(Babysue) Ahhhhhh...sound as music. There are very few things that cause as many debates as artists who create peculiar audio explorations that few can comprehend and/or understand because the usual elements in music have been discarded. Music For Hard Times is the duo of Tom Nunn and Paul Winstanley. Using various instruments and effects, these guys use sound like paint...creating abstractions that are curious, sometimes spooky, and ultimately difficult experiences for the casual listener. The folks at Public Eyesore have very quickly made quite a name for themselves by being brave and adventurous enough to release these kinds of albums, knowing very well that they will only reach a very limited audience. City of Cardboard features seven improvisational tracks. These pieces are bound to confuse and confound even the most ardent music fans. If you're looking for something cute, catchy, and comfortable...this is not the place to find it. Nunn and Winstanley are creating pure art here. And although some would question whether or not it really is music...in our minds this form of sound is just as valid as any other. Mind bending cuts include "Obstacle Coarse," "Augury Spirit," and "Map of the Alleys." Strange and unpredictable. Top pick. - Don Seven
(Vital Weekly) The name Paul Winstanley vaguely rang a bell somewhere (maybe I was confused by Kiss' Paul Stanley), but this bass player is/was part of Plains, a large group of improvisers from New Zealand of whom we reviewed some releases before. Here he's one half of Music For Hard Times and gets the credit for 'bass guitar with extensions' on all seven pieces, whereas Tom Nunn plays Skatchboxes, Lukie Tubes, Resonance Plates, Crustacean, Ghost Plate, Harmonic Rods, Music Boxes and Friction Twister - not all the same time, but in various combinations on either of these seven pieces. His instruments are not of the kind you can buy in a music store, but of his own making. Boxes with objects (combs, toothpicks, washers, dowels etc.) that he can pluck scratch or rub along and which sound is amplified. These seven pieces are in the world of improvisation of the variety that I really like. The use of non-musical objects for musical purposes is something I always like and often see misused. That hideous group Stomp with their dust bins banging them like drums: I don't see a point in that. It's still a drum and says nothing about the sound quality of a dustbin. Luckily Nunn and Winstanley understand this much better and explore the surfaces of their objects - in which the bass is also another object really and besides: what extensions are there? We don't know - and create dense patterns of sounds/musical pattern. Sometimes drone like such as in the final two long pieces, 'Bad Volts' and 'Map Of The Alleys' and more scratching and hitting in the five shorter pieces. Nervous, hectic at times and mildly introspective at other times, such as in 'Shantytown Council'. They offer quite a diverse plate of possibilities on their home-made instruments without having it sound like a demonstration record of possibilities. Great work! - Frans de Waard
(Kathodik) Capita (sempre più raramente) d'imbattersi in opere che spiazzano, per concezione e risultati. In casa Public Eyesore, questo succede abbastanza spesso (una follia lunatica, visionaria e isolata, è sempre ben accolta). Il duo Music For Hard Times (Tom Nunn e Paul Winstanley), ci riappacifica stridendo con il termine impro, e con questi sette movimenti, si piazza fra gli ascolti più intriganti del 2014. Strumentazione homemade, un basso elettrico con estensioni, qualche effetto elettronico. Risonanze, strascicamenti, distese gelide, rincorse concrete e panorami che a dir isolazionisti non si sbaglierebbe più di tanto. Fremiti urbani inusuali e scultorei. Spettrali emissioni altamente suggestive, che troverebbero ampio apprezzamento da parte di Harry Partch. Mi lasciano basito, entusiasta e agonizzante (tutto nello stesso istante). Non scambiateli per una bizzarria da “Songs In The Key Of Z”, non c'è un cazzo da ridere. Un panorama di macerie e silenzi post-catastrofe (quella che più vi aggrada). - Marco Carcasi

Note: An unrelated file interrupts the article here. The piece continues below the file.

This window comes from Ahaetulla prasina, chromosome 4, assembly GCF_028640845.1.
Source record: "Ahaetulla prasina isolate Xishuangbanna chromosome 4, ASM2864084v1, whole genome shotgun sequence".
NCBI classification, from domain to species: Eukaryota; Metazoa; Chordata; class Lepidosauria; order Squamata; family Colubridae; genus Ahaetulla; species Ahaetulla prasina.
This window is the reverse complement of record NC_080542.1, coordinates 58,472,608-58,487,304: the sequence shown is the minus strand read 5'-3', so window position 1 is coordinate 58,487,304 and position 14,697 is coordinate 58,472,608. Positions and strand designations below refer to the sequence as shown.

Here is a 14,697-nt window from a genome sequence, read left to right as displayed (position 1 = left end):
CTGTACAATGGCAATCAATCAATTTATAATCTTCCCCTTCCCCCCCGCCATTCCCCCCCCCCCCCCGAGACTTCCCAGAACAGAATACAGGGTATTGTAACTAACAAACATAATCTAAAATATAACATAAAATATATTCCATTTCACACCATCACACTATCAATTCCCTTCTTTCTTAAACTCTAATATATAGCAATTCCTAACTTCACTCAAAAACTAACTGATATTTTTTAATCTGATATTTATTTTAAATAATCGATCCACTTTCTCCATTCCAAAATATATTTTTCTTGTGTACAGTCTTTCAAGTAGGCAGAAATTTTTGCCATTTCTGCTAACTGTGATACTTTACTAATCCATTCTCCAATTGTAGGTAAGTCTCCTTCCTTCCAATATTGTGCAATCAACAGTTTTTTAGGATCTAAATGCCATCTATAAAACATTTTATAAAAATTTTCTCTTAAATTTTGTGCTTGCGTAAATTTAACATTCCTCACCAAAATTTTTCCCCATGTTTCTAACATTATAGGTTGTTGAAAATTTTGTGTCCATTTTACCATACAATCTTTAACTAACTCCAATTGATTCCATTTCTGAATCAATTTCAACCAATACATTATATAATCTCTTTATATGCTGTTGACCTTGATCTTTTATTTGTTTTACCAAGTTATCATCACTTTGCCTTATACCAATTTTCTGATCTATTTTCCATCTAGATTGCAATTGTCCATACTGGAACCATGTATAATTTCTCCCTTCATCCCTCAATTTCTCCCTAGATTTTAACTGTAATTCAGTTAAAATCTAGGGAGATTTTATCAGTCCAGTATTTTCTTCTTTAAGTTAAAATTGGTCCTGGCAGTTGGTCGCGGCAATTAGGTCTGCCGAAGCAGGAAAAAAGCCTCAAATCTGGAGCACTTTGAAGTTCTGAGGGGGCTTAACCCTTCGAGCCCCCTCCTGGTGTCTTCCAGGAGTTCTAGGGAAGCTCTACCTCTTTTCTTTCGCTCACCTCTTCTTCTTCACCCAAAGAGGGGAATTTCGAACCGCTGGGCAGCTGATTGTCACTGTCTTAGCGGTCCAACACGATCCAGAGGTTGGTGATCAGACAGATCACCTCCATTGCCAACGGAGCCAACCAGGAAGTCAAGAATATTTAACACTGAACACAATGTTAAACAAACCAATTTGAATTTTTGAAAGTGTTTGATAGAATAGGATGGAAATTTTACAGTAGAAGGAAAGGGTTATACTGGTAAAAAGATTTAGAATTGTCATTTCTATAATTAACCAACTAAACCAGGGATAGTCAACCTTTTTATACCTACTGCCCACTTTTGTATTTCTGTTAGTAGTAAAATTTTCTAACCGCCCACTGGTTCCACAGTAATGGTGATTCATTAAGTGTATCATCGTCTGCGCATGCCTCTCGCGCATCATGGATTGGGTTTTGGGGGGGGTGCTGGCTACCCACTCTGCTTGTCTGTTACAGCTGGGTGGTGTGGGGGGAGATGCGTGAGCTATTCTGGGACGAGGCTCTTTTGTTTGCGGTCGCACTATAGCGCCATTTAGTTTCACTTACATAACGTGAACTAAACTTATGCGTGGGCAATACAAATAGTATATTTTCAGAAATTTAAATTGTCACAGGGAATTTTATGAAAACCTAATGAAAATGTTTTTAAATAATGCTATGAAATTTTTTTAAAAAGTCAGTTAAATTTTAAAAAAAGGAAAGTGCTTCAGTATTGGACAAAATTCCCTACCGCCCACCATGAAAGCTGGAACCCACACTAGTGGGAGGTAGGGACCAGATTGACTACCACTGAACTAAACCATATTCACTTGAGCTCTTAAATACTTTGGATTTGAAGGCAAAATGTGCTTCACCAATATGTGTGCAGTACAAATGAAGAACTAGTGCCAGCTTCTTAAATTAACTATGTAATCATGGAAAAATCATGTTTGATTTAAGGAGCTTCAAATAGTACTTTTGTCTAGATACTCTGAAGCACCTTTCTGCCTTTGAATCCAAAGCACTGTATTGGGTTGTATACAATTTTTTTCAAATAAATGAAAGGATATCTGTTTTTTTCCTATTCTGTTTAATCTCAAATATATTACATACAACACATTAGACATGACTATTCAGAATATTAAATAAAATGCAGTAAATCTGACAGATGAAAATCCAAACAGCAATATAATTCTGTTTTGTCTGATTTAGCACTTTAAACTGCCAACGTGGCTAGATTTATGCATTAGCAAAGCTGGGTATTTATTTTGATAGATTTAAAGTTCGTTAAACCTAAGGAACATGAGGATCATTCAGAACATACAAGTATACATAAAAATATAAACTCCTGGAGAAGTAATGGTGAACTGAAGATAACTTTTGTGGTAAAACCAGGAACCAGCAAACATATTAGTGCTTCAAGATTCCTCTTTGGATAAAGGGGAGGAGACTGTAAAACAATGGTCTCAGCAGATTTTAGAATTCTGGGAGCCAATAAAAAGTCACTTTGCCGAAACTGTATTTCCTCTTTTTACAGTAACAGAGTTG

(Disaster Amnesiac) Music For Hard Times consists of Tom Nunn and Paul Winstanley. Nunn has been developing, building, and playing musical instruments for many years now, and Winstanley has dedicated himself to developing all manner of extended technique for the electric bass guitar. Nunn focuses heavily here on his Skatchboxes, from which he gets scraped, ping-ey tones from amplified combs and nuts that are glued to cardboard resonators. He also plays his Resonance Plates, Crustacean, and Harmonic Rods. Winstanley matches him with his rig, and, by matching, I mean to say that it's pretty much impossible to tell who is doing what at times; this is a good thing, if one loves mystery and imagination emanating from the music that they're listening to. The sounds on Cardboard are generally somewhat quiet and mysterious, as the duo clearly pay close attention to what each other are doing as their improvisations unfold in real time. Disaster Amnesiac would compare the listening experience to the act of picking up a large rock and peering into the strange world that is heavy with previously unseen activity, or the summoning up of a deeper visual focus as one's perceptions delve into an abstract expressionist painting. In other words, Music For Hard Times never hit the listener over the head in order to get their attention. They simply get down to the Zen of their other worldly duo exchanges, and, if one is inclined to go along, one will surely find much intrigue. Kudos too, for the really neat sculpture which graces the cover, designed and built by Nunn and Winstanley for this release. - Mark Pino